Senate approves transgender-treatment ban for minors

Sen. Alan Clark, R-Lonsdale
Sen. Alan Clark, R-Lonsdale

Legislation that would ban gender transition treatment, which can include sex reassignment surgery and hormone therapy, for minors handily won approval in the Arkansas Senate on Monday afternoon, over objections of opponents who called the measure discriminatory.

The Senate voted 28-7 to send House Bill 1570 by Rep. Robin Lundstrum, R-Elm Springs, to Republican Gov. Asa Hutchinson. Twenty-seven Republicans and Sen. Larry Teague, D-Nashville, voted for the bill, while six Democrats and Sen. Jim Hendren, an independent from Sulphur Springs, voted against it.

If enacted, the bill would create the Arkansas Save Adolescents From Experimentation (SAFE) Act.

Supporters said the measure is about protecting children, but transgender Arkansans and advocates who oppose the bill argue that banning those procedures would be damaging to a vulnerable segment of Arkansas' youths.

Sen. Alan Clark, R-Lonsdale, the Senate sponsor of HB1570, told his colleagues that "my heart goes out to those who suffer with gender dysphoria and to their parents" and that "it is not an easy thing to deal with."

He said that "this bill sets out to protect children in an area where they very much need attention."

"This does not stop anyone at 18 from doing whatever they want to do, but it does prohibit children from making mistakes that they will have a very difficult time coming back from, although many do," Clark said.

But Sen. Clarke Tucker, D-Little Rock, said bills like this have already been struck down by courts for violating the Equal Protection Clause under the U.S. Constitution and for violating the prohibition of discrimination on the basis of sex under the federal Civil Rights Act.

"I absolutely have full faith in your intent, Sen. Clark, to protect kids in the state, but you have to be aware of the message that is sent when you pass a piece of legislation like this," and it's a message of discrimination to the rest of the nation, he said.

Sen. Jason Rapert, R-Conway, argued that the suicide rates are high among these children because they are not being helped, they are shamed and confused, and they "don't have somebody to mentor to them the reality of the fact that except for a very, very, very small percentage of people whose sex is defined when you are born.

"You can't change the chromosomes in people," he said.

"We ought to vote for this bill and show some ... common sense," Rapert said.

The legislation would bar a physician or other health care professional from providing gender transition procedures to any individual under the age of 18, and it would prohibit a physician or other health care professional from referring any individual under 18 to any health care professional for gender transition procedures.

The bill also would prohibit public funds from being directly or indirectly used, granted, paid or distributed to any entity, organization or individual that provides gender transition procedures to an individual under 18, and it would ban the state's Medicaid program from reimbursing or providing coverage for gender transition procedures to an individual under 18.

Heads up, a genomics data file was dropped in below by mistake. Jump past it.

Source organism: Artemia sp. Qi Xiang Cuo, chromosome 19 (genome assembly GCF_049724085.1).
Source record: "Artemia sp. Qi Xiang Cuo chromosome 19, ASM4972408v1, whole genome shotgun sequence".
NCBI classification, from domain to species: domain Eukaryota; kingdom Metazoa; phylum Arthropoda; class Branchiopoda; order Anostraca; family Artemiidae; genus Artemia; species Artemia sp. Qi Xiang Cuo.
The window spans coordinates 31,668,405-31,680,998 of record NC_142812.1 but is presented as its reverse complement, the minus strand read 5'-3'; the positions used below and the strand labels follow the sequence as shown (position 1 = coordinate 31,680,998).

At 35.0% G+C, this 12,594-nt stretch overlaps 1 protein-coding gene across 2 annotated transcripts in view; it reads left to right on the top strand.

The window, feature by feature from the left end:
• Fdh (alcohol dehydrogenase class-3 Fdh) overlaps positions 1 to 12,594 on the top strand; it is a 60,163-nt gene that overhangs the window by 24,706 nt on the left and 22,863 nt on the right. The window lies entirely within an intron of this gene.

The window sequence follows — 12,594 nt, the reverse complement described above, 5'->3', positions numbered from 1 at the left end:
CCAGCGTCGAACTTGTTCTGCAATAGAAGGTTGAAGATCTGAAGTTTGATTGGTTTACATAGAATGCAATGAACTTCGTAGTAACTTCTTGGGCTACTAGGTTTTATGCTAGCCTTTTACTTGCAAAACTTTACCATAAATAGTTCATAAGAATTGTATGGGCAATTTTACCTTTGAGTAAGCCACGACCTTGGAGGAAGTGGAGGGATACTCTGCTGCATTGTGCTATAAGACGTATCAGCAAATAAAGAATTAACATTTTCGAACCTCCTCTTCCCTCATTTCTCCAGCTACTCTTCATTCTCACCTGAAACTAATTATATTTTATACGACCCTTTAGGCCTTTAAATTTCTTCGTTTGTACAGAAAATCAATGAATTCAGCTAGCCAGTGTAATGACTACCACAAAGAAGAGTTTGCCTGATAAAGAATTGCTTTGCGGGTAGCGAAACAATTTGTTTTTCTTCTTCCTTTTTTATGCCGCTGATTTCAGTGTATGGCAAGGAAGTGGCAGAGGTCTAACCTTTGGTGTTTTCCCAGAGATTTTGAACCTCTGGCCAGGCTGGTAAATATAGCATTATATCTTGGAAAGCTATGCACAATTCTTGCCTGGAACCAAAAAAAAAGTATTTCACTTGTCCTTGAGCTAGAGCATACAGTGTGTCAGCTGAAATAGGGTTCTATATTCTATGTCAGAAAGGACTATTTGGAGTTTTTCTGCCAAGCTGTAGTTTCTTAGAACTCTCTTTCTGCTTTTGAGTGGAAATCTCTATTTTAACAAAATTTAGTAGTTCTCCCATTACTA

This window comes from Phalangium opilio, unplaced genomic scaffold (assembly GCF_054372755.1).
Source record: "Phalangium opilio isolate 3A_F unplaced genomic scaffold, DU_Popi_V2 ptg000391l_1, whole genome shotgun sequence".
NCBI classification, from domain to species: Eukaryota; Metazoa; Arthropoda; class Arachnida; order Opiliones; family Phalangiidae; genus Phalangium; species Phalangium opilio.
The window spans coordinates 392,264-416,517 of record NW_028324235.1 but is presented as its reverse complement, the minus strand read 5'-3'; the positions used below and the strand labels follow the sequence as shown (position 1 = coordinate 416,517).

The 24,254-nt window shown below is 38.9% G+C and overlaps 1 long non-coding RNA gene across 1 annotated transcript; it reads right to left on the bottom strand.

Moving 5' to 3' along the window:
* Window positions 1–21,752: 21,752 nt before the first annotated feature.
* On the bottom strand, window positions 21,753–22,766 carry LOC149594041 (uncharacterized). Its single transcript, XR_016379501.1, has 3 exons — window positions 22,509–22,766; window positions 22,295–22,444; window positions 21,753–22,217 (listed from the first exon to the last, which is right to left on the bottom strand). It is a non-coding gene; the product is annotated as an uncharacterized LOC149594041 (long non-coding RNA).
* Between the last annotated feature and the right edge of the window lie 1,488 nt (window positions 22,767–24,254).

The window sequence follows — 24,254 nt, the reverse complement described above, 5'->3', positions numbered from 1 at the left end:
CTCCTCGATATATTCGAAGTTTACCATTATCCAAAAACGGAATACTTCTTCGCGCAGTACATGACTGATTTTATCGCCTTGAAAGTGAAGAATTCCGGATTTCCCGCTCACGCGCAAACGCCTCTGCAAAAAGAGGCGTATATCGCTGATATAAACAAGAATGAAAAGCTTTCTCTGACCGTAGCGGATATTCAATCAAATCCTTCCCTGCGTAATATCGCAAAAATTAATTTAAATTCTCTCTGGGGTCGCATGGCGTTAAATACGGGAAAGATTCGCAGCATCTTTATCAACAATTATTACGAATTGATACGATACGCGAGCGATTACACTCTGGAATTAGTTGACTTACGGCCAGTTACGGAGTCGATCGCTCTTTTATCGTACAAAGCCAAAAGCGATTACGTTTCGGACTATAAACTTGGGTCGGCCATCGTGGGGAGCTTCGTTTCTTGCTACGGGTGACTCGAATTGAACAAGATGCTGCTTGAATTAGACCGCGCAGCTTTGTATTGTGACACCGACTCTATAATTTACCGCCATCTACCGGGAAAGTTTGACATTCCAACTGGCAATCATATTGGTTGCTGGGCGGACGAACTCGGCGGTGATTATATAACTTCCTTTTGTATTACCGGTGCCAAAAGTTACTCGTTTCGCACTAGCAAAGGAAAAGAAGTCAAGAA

The measure would also bar a health benefit plan under an insurance policy or other plan providing health care coverage in the state from including reimbursement for gender transition procedures for people under 18.

There are gender clinics at the University of Arkansas for Medical Sciences and Arkansas Children's Hospital. Both provide hormone treatment and other therapies.

Arkansas is one of 14 states that has introduced legislation in 2021 legislative sessions to ban gender transition treatment for youths, according to the National Center for Transgender Equality.

Afterward, Holly Dickson, executive director of the ACLU of Arkansas, said, "Make no mistake: denying trans people health care because of who they are is wrong and illegal, and we'll be ready to take this fight to court if this bill becomes law.

"The whole country is watching whether Arkansas will continue this discriminatory race to the bottom that has cost other states millions," she said. "House Bill 1570 is the codification of cruelty, and for the well-being of all Arkansans, Gov. Hutchinson should veto this cruel and harmful bill the moment it reaches his desk. If he doesn't, we will see the state in court."

Hutchinson spokeswoman Katie Beck said Monday afternoon in a written statement that "the Governor will review the bill more closely, listen to the debate, study it and make a decision on the legislation."

On Thursday, Hutchinson signed legislation that will deter schools from allowing transgender athletes to participate in girls' and women's sports. The measure allows students and schools to take legal action if they are deprived of an athletic opportunity or otherwise harmed as a result of a kindergarten-through-12th-grade school or higher-education institution not maintaining separate teams for female students.

CORRECTION: Sen. Jim Hendren is an independent from Sulphur Springs. A photo caption Tuesday misidentified his political affiliation and hometown.